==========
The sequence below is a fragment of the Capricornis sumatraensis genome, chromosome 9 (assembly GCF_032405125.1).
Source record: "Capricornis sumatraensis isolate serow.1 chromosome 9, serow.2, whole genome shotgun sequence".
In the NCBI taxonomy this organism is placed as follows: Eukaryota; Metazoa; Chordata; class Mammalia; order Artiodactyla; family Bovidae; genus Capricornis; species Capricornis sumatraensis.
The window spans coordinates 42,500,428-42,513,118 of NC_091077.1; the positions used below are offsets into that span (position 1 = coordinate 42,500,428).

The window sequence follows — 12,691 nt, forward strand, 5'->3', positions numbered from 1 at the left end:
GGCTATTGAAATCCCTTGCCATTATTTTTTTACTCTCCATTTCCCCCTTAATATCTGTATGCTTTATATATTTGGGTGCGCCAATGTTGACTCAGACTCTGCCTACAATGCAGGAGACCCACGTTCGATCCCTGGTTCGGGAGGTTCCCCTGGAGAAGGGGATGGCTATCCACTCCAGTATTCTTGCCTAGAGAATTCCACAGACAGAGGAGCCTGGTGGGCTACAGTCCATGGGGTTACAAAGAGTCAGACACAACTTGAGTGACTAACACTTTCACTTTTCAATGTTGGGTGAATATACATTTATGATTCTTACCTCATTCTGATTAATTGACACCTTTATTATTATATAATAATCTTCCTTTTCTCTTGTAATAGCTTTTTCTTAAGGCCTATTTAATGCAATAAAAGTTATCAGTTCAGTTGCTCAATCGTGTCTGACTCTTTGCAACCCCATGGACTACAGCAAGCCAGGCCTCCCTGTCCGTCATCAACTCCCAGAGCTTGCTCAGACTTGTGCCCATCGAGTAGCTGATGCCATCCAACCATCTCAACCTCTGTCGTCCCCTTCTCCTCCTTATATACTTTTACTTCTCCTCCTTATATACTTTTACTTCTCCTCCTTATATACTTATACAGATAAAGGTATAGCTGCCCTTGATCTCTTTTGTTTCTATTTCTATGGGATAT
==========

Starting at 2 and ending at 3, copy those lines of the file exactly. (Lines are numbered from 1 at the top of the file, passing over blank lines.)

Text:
Source record: "Capricornis sumatraensis isolate serow.1 chromosome 9, serow.2, whole genome shotgun sequence".
In the NCBI taxonomy this organism is placed as follows: Eukaryota; Metazoa; Chordata; class Mammalia; order Artiodactyla; family Bovidae; genus Capricornis; species Capricornis sumatraensis.